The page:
The tedious script by Peter Steinfeld and the paralyzing direction by Nick Gomez turn what might have been an offbeat murder mystery into a lame excuse to satirize country bumpkins. The murder itself is nothing more than a red herring; in the end, everything falls apart with such crashing boredom you won’t much care whodunit or why as long as you never have to hear one more word about Drowning Mona . Bette Midler has been quoted as saying, “It was just a job.” Surely playing a braying, squinchy-faced second fiddle to a Yugoslavian compact car is not the way to solve the unemployment problem, even in Hollywood.
Big talents can afford the luxury of an occasional benign stinker (there’s that word “benign” again) but what ever could Mike Nichols have been thinking of when he took on an outright disaster like What Planet Are You From? Even on a bad day, this acclaimed director knows a rotten script when he reads one. Maybe it’s a tax deduction. In this idiotic spin on the Men Are From Mars, Women Are From Venus idea, an alien planet of clones with blocked emotions and no reproductive organs sends one of its robots to Earth to impregnate a woman and return with the baby so the planet can rule the solar system. While nobody bothers to explain how this ploy will work, the robot selected for the task is Garry Shandling, star of the TV sitcom The Larry Sanders Show , looking for new fame on something larger than a living room screen.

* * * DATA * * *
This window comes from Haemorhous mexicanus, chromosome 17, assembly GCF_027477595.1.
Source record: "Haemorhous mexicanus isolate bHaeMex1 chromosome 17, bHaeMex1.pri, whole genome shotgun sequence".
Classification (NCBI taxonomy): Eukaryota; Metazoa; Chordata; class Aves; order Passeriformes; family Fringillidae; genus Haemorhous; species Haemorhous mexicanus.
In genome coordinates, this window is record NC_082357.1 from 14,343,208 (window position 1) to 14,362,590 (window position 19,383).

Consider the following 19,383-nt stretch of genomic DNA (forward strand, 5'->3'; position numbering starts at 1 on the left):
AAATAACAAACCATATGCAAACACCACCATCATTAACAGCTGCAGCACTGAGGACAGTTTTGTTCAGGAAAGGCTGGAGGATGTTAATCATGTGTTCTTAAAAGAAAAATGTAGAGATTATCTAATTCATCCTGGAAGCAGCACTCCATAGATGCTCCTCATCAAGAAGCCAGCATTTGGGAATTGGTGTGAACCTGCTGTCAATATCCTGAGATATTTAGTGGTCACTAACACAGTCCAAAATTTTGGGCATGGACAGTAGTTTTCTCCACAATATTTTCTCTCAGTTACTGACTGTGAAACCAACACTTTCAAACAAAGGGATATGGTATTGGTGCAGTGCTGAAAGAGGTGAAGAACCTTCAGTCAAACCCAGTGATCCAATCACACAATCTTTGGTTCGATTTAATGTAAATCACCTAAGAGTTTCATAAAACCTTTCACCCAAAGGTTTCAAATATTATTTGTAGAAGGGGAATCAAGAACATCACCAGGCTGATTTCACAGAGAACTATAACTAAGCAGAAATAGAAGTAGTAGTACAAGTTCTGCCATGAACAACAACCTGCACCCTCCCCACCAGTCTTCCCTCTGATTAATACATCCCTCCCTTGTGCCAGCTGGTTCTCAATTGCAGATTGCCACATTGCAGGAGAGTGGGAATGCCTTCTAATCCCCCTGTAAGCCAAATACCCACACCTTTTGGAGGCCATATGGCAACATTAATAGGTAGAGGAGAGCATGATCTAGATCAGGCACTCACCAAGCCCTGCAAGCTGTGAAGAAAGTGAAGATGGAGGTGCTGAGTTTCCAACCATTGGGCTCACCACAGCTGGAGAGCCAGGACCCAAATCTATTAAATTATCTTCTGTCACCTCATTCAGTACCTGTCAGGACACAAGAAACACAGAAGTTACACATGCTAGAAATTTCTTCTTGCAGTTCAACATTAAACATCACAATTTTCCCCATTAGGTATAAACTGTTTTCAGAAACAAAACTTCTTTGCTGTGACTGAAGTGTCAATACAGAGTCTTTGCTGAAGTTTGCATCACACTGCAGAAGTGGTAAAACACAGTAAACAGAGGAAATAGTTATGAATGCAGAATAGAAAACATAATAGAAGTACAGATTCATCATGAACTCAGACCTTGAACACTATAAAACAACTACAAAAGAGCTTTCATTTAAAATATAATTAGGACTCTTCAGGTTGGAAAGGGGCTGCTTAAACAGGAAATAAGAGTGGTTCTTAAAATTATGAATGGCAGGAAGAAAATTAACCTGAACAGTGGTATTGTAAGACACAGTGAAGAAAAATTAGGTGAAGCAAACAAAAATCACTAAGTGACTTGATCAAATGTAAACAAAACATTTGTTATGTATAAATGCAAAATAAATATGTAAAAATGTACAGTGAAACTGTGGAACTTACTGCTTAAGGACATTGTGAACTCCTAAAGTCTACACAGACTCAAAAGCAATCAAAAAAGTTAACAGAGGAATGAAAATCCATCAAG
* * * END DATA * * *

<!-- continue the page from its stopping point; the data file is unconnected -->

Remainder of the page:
Equipped with a detachable, battery-operated penis and all the expressiveness of the ossified man in a carnival sideshow, he lands in Phoenix posing as a big banking kahuna from Seattle and discovers it’s not as easy to get laid as his adviser (Ben Kingsley) predicted. American women worry about things like self-value, sex before marriage, equal opportunity relationships and condoms. Undeterred, the alien attacks his job with blundering gusto and one recurring gag-every time he gets close to a woman, his prosthetic member produces humming “Twilight Zone” sounds emanating from his crotch. Then he meets Annette Bening at an A.A. meeting and his fly buzzes at first sight. She has only one catch: Marriage is a first priority. “You’re marrying a woman you’ve never had sex with?” groans the office cad (Greg Kinnear). “Are you insane? Didn’t you ever see The Crying Game ?” That’s about as funny as it gets.
The clichés run rampant. When the big deed is done and Ms. Bening has 126 orgasms, it’s accompanied by the dancing fountains spewing geysers in Vegas. So sad. Couldn’t Mr. Nichols manage to resist the oldest, most hackneyed sight gag in the book? The desperate attempts to get Ms. Bening pregnant and the continual failures to do so are as strangely unamusing as the stoic look on Mr. Shandling’s face, although the charming and gifted actress does manage to milk some humor from her role as a hysterical real estate agent. (On the heels of American Beauty , this is what aging satirists on Comedy Central call an in-joke.)
By the time the alien starts feeling things humans feel-jealousy, lust, revenge, competitiveness, tenderness, affection-I started feeling I’d been down this intergalactic Milky Way before. By the time the newlyweds start arguing about which planet to live on (they opt for commuting) you wonder if they use alarm clocks out in Hollywood or just walk to script conferences in their sleep. Pathetic, pointless and dumbfounding. Not to mention “benign.” This word is a cause for joy in a hospital. It’s a cause for weeping in a motion picture.